Money  /  Explainer

Capitalism and (Under)Development in the American South

In the American South, an oligarchy of planters enriched itself through slavery. Pervasive underdevelopment is their legacy.

Unlike the industrialising North and, eventually, the developing and urbanising West, the high stratification and concentrated wealth of the 19th-century South laid the foundations for its 20th-century problems. The region’s richest white people profited wildly from various forms of unfree labour, from slavery and penal servitude to child indenture and debt peonage; they also invested very little in roads, schools, utilities and other forms of infrastructure and development. The combination of great wealth and extreme maldistribution has left people in the South impoverished, underpaid, underserved and undereducated, with the shortest lifespans in all of the United States. Southerners, both Black and white, are less educated and less healthy than other Americans. They are more violent and more likely to die young.

Now, 86 years after Roosevelt’s report, the South has returned to historically high levels of economic inequality, lagging behind the rest of the US by every measurable standard. The plight of the South is a direct result of its long history of brutal labour exploitation and its elites’ refusal to invest in their communities. They have kept the South in dire poverty, stifled creativity and innovation, and have all but prevented workers from attaining any kind of real power.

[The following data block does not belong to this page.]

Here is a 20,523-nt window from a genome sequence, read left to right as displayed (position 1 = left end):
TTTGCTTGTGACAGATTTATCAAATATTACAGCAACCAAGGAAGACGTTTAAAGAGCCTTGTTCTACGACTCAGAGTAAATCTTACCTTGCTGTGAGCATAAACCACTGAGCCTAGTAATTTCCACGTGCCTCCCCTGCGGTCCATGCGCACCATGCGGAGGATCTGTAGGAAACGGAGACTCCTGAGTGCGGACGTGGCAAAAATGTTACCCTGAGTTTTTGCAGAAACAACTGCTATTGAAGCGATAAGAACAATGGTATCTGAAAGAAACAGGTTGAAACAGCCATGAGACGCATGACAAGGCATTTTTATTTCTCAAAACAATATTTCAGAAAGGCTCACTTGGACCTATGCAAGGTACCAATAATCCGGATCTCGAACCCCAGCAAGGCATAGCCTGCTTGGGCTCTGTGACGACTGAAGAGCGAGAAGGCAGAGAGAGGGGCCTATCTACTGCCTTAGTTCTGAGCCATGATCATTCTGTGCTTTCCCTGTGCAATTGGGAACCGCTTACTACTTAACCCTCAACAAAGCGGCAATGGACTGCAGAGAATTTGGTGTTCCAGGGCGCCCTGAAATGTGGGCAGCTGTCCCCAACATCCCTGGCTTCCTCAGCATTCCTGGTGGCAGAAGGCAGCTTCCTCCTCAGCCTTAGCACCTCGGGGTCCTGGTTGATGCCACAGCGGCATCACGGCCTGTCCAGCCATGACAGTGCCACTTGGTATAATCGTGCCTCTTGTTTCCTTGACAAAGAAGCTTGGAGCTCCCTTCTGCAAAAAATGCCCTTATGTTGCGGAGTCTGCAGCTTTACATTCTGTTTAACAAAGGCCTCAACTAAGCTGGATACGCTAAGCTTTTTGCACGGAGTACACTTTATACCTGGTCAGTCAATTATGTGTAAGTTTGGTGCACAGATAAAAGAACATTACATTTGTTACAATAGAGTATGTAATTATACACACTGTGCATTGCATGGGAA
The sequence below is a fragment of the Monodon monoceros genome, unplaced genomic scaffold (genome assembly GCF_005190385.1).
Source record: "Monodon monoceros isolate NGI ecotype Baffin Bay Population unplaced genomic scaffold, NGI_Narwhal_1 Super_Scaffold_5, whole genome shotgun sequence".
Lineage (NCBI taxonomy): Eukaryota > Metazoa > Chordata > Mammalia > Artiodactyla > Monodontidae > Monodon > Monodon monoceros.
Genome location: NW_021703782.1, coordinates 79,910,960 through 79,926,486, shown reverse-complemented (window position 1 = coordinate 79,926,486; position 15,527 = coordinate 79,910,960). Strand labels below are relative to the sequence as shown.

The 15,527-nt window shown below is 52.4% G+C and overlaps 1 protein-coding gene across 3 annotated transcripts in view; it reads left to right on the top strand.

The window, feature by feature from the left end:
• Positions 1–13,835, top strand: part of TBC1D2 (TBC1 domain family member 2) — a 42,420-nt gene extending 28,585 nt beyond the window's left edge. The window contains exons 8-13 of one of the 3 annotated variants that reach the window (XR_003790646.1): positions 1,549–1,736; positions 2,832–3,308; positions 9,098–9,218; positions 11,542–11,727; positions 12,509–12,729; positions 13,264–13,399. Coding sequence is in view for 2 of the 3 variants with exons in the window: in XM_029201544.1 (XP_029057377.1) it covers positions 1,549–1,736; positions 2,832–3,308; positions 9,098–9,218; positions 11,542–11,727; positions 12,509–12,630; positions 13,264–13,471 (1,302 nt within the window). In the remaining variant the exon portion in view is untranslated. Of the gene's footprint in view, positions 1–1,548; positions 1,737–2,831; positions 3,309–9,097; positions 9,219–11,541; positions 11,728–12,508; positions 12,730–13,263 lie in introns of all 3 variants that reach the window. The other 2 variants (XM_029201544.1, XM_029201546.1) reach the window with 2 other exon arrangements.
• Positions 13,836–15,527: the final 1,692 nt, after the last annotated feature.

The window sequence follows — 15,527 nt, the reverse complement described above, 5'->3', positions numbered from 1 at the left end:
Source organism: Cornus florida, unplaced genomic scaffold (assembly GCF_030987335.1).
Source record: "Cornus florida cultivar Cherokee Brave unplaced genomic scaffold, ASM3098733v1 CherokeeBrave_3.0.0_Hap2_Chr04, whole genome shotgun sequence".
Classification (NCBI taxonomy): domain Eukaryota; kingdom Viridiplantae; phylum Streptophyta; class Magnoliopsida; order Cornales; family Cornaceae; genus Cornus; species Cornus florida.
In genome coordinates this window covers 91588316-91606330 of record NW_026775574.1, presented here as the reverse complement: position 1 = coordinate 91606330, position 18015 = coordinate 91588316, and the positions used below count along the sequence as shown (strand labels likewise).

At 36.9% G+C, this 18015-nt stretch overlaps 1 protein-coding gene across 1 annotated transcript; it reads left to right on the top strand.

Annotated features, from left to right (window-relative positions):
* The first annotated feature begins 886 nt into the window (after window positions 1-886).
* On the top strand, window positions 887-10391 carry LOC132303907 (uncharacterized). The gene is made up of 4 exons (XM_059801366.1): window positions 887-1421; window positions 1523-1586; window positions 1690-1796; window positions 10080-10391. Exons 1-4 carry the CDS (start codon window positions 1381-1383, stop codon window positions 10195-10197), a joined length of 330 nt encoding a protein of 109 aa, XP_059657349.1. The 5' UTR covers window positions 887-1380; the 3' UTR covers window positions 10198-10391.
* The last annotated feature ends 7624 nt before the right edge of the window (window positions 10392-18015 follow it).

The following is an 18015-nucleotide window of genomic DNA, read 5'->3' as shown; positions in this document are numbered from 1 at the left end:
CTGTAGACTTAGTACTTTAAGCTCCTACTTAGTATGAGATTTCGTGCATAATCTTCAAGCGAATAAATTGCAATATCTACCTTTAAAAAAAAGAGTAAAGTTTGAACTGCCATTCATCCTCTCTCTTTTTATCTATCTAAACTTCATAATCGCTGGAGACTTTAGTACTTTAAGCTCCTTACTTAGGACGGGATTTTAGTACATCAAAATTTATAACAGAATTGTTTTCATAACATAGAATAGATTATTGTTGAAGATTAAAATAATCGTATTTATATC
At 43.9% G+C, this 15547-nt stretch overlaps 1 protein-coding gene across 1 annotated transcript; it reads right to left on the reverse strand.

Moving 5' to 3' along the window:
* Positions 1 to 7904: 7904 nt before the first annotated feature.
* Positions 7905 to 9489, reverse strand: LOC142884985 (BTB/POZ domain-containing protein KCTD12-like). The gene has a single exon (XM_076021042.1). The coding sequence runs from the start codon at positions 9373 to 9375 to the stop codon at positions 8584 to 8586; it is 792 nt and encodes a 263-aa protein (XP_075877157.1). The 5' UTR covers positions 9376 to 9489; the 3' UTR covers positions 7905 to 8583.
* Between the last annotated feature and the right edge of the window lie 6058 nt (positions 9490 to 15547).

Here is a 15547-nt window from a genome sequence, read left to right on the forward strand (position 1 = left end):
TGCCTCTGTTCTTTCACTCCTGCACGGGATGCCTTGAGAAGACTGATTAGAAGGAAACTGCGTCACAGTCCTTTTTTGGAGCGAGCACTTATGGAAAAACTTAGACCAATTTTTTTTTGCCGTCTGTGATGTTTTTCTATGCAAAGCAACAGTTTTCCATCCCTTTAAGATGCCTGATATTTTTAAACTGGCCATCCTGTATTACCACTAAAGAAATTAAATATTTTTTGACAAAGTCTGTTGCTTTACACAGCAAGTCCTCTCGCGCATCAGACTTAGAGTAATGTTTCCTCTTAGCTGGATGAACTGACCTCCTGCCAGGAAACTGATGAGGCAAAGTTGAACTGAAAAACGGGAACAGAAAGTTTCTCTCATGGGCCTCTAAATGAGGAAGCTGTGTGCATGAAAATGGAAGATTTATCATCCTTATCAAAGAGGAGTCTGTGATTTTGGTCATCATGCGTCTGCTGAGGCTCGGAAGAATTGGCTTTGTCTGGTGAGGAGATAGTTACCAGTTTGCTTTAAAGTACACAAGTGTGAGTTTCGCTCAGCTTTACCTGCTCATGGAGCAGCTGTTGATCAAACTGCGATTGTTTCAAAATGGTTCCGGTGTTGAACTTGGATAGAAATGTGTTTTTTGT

With the rapid industrialisation spurred by the Second World War, the South made great economic strides, but never quite caught up with the prosperity of the rest of the US. While the South’s gross domestic product has remained around 90 per cent of the US rate for dozens of years, deindustrialisation of the 1990s devastated rural areas. Since then, hospitals and medical clinics have closed in record numbers, and deaths of despair (those from alcohol, drugs or suicide) have skyrocketed, as has substance abuse. Southerners in general are isolated and lonely, and wealth and power are heavily concentrated: there are a few thousand incredibly wealthy families – almost all of them the direct descendants of the Confederacy’s wealthiest slaveholders – a smaller-than-average middle class, and masses of poor people, working class or not. The South, with few worker protections, prevents its working classes from earning a living wage. It’s virtually impossible to exist on the meagre income of a single, low-wage, 40-hour-a-week job, especially since the US has no social healthcare benefits.